1872 Review


Hey kids! Remember Battleworld?

That’s ok. Not many other people do, either. Battleworld happened waaaay back in the halcyon days of 2015, where Marvel Comics basically pushed the pause button on their regular line to regale readers with tales of places near and far or those never in between. The storyline justification happened during the Secret Wars miniseries when the Earths of the Ultimate and 616 universes smashed together and Dr. Doom pieced things back together with mental super-glue and unlimited power.

This is what Powerman 5000 sang about in the early 2000’s, right? You know, when worlds collide. Are you ready to go, are you ready to go, bay-bay, bay-bay?

In the real world, the whole publishing line stopped and turned into What If style stories. Spider-man renewed his vows and continued his story married to Mary Jane and progressed through parenthood. Thor became Thors, a police procedural with Throgs and Beta Ray Bills and certain trixter half brothers as unreliable witnesses. Guardians of the Galaxy became the Guardians of Knowhere where… I don’t know; I never read that one. There was a lot going on. Major events like Civil War, House of M, Age of Ultron and the Marvel Zombies all were revisited, and occasionally pitted against each other. Creators were given carte blanche to try out whatever crazy ideas that had for a four issue run. It was a strange experiment that resulted in some off the wall projects. M.O.D.O.K. even got a title. Today, we’re going to look at one of my favorites from that experimental period: 1872.

They don’t all die. Maybe.

Written by Gerry Duggan with art by Nik Virella, 1872 takes the tropes of our modern superhero universe and transports them to the wild west. Sheriff Steve Rodgers needs the help of the town drunk Tony Stark and the apothecary (some guy named Banner) to take out the Kingpin and his Dead Man’s Hand gang out of Timely.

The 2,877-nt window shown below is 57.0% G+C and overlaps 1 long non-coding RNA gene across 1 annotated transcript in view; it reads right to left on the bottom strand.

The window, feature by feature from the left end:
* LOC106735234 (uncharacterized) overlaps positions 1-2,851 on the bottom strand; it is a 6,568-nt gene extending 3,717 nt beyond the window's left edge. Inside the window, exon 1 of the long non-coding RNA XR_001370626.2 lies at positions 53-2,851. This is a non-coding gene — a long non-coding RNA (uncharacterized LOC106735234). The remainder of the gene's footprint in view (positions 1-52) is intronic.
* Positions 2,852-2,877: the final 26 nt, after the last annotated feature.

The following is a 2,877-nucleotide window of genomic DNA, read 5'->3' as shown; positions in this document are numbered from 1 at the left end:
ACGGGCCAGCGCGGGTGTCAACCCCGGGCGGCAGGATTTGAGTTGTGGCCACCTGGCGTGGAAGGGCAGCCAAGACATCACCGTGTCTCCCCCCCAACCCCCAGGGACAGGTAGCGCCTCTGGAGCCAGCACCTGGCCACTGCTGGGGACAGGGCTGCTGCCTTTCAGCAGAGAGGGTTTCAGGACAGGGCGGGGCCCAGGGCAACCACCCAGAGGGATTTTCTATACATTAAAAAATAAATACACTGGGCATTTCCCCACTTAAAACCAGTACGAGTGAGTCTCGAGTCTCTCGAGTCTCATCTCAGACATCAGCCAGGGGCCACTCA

It all starts when Sheriff Steve saves Red Wolf from being hanged by Wilson Fisk’s gang for trying to blow up the dam. Tony Stark, doing his best Doc Holliday impression, also gets himself into trouble with Fisk’s gang early on, all while blithering drunk and shouting about his pledge to not use guns again. Steve and Steampunk Stark take down Fisk’s initial gang of miscreants, to have the situation escalated when backup finally comes in the form of Western Elektra, Grizzly, Bullseye, and Doctor Octopus.

Nothing’s as fun as super villains cosplaying as cowboys!

So much of the fun of this series is in watching the normal heroes and Marvel stalwarts in cowboy dress up. Natasha “Black Widow” Barnes wears black because of the death of her husband, former Deputy Bucky Barnes. The steampunk Doctor Octopus has 8 guns and can’t aim one of ‘em.

Way too much of this just seems right.

Carol Danvers appears protesting in the streets fighting for women’s rights, figuratively and literally. Crusher Creel shows up on a horse trying to collect a bounty. Ben Urich is still around as the put upon reporter who knows the right thing but is too afraid to print it, just 200 years earlier. That is, until Urich is inspired to tell the truth. Until Tony Stark is inspired to start inventing again and Red Wolf is inspired to fulfil his mission. Until the people are inspired to take back the town of Timely. It just gives you chills, doesn’t it?

From there, it’s up to Bruce Banner and Natasha to blow up the dam, Red Wolf to take down Bullseye and Fisk, and Tony Stark to show up in a primitive Iron Man suit and wreck shop.

Simon “Wonderman” Williams even makes an appearance as an ill-fated Roxxon goon who inadvertently unleashes the biggest bomb of all.

Since this is basically a glorified What If story, it also shares all those hallmarks, too. Many of the lead characters do not make it out alive. The brutality and the quickness of the way some characters are dispatched would be alarming if it carried the stakes of continuity. Here, characters who play with guns and have targets get shot in the head, for once. It works not only for the sense of this story, but that basic brutality of the Western genre.